Kyle Banks

Benefits of Creating Your Own go-kit

Written by @kylewbanks on Jul 4, 2016.

Like most languages, Go values small, reusable, self contained packages and functions that can be easily reused, tested, and modified. In order to accommodate this, I find the best thing to do is to create your own go-kit, a collection of small packages that each have a very specific purpose.

Here's a look at my go-kit on GitHub:

Each folder represents a separate package, most of which have no dependencies on each-other, or any other packages for that matter. This means that they are easy to test, easy to reuse, and easy to maintain.

Using govendor, I can easily add specific packages to a new project as needed:

govendor fetch github.com/KyleBanks/go-kit/cache

Or grab all of them for bigger projects that need it:

govendor fetch github.com/KyleBanks/go-kit/...

Even when developing a closed source project, this allows you to open up the bits that are not specifically related to your project, and gain all the benefits of open source projects and reusable modules.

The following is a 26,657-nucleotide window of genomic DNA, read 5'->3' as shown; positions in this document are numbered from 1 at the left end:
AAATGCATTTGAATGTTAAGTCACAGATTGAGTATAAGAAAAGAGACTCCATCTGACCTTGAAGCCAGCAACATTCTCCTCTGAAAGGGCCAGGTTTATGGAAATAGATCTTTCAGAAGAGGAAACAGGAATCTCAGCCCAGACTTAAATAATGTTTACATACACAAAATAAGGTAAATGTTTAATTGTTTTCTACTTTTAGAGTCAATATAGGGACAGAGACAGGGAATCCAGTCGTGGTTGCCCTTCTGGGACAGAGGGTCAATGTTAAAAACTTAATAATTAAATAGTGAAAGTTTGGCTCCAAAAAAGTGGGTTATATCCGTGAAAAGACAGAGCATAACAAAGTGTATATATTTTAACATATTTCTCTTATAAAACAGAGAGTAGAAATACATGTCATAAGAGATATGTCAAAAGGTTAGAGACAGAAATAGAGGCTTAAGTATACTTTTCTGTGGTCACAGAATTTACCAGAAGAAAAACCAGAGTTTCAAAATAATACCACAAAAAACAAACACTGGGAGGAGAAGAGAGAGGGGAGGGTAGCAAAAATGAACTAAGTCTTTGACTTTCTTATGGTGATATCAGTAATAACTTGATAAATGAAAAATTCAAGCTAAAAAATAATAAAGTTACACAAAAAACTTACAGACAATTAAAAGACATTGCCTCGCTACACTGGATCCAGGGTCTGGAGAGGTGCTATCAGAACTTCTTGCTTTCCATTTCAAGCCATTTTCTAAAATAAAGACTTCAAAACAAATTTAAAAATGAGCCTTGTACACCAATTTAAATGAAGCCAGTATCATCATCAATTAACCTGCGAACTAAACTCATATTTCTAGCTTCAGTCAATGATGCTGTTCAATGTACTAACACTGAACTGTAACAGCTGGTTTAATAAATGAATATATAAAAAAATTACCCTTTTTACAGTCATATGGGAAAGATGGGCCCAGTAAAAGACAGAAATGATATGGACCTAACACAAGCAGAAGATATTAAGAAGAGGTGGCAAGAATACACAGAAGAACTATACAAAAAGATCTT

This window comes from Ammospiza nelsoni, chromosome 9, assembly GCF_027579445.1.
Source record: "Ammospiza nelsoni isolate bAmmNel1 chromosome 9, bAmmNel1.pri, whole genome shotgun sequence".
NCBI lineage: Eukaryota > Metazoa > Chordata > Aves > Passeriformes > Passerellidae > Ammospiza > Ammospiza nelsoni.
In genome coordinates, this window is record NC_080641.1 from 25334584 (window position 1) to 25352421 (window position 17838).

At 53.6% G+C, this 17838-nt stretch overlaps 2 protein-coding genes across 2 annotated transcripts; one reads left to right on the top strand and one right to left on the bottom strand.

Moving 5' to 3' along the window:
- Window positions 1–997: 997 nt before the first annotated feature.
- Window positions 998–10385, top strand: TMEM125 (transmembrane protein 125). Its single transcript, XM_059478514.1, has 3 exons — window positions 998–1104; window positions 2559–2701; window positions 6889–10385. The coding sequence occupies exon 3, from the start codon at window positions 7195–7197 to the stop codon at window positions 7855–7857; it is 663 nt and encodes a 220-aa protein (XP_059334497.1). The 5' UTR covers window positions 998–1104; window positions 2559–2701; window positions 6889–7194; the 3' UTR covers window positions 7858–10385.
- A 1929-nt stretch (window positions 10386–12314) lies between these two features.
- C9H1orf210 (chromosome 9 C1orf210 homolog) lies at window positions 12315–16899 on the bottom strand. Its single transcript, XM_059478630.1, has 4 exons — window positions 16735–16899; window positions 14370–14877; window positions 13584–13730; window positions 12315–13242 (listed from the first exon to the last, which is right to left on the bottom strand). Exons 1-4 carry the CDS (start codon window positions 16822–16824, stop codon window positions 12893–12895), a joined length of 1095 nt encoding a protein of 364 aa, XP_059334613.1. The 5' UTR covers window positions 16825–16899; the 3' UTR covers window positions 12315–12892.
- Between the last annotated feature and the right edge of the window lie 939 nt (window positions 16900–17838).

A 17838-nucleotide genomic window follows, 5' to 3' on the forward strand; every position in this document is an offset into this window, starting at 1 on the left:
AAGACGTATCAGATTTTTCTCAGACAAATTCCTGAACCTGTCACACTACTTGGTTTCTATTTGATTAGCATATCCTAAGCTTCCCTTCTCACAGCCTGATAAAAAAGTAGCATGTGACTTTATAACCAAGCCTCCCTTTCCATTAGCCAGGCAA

Because most packages are so small, ensuring their quality is very straightforward. For example, let's look at the contains package. The purpose of this package is to provide the ability to see if a slice contains a particular value. At the time of writing, I only needed this functionality for integer slices, so that's all it supports. As I need this functionality for other data-types, it will be easy to add to the package, write unit tests, and update my project by govendor-ing my go-kit.

package contains

// Int returns true if the slice of ints contains the value provided.
func Int(val int, arr []int) bool {
	for _, i := range arr {
		if i == val {
			return true
		}
	}

	return false
}

And now for some test cases:

package contains

import "testing"

func TestInt(t *testing.T) {
	// Negative cases
	if Int(0, []int{}) {
		t.Fatal("Expected value not to be in empty slice")
	} else if Int(0, []int{1, 2, 3}) {
		t.Fatal("Expected value not to be in slice")
	}

	// Positive Cases
	if !Int(0, []int{1, 2, 3, 0}) {
		t.Fatal("Expected value to be in slice")
	}
}

And now I can be confident that I can drop this tiny package into any project and know it will work, without having to write anything other than:

import "github.com/KyleBanks/go-kit/contains"

...
ints := []int {...}
val := 1

if contains.Int(val, ints) {
    ...
}
Let me know if this post was helpful on Twitter @kylewbanks or down below, and follow me to keep up with future posts!